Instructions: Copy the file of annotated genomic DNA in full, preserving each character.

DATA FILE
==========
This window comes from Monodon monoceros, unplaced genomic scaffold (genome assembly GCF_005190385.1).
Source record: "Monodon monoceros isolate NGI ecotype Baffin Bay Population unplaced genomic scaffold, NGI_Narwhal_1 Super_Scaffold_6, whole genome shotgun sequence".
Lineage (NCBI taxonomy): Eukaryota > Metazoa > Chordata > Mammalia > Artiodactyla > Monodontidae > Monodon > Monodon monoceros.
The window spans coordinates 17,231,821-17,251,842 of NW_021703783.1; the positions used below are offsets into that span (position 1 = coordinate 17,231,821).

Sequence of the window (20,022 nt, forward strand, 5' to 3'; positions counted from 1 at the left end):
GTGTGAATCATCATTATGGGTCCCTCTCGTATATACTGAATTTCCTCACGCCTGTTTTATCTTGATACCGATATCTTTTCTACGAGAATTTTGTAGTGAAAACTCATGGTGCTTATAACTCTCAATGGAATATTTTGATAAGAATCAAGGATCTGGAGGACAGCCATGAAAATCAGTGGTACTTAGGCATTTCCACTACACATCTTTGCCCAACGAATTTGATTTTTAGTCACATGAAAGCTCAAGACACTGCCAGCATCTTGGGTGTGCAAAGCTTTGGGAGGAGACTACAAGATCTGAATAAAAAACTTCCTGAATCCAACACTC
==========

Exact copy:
This window comes from Monodon monoceros, unplaced genomic scaffold (genome assembly GCF_005190385.1).
Source record: "Monodon monoceros isolate NGI ecotype Baffin Bay Population unplaced genomic scaffold, NGI_Narwhal_1 Super_Scaffold_6, whole genome shotgun sequence".
Lineage (NCBI taxonomy): Eukaryota > Metazoa > Chordata > Mammalia > Artiodactyla > Monodontidae > Monodon > Monodon monoceros.
The window spans coordinates 17,231,821-17,251,842 of NW_021703783.1; the positions used below are offsets into that span (position 1 = coordinate 17,231,821).

Sequence of the window (20,022 nt, forward strand, 5' to 3'; positions counted from 1 at the left end):
GTGTGAATCATCATTATGGGTCCCTCTCGTATATACTGAATTTCCTCACGCCTGTTTTATCTTGATACCGATATCTTTTCTACGAGAATTTTGTAGTGAAAACTCATGGTGCTTATAACTCTCAATGGAATATTTTGATAAGAATCAAGGATCTGGAGGACAGCCATGAAAATCAGTGGTACTTAGGCATTTCCACTACACATCTTTGCCCAACGAATTTGATTTTTAGTCACATGAAAGCTCAAGACACTGCCAGCATCTTGGGTGTGCAAAGCTTTGGGAGGAGACTACAAGATCTGAATAAAAAACTTCCTGAATCCAACACTC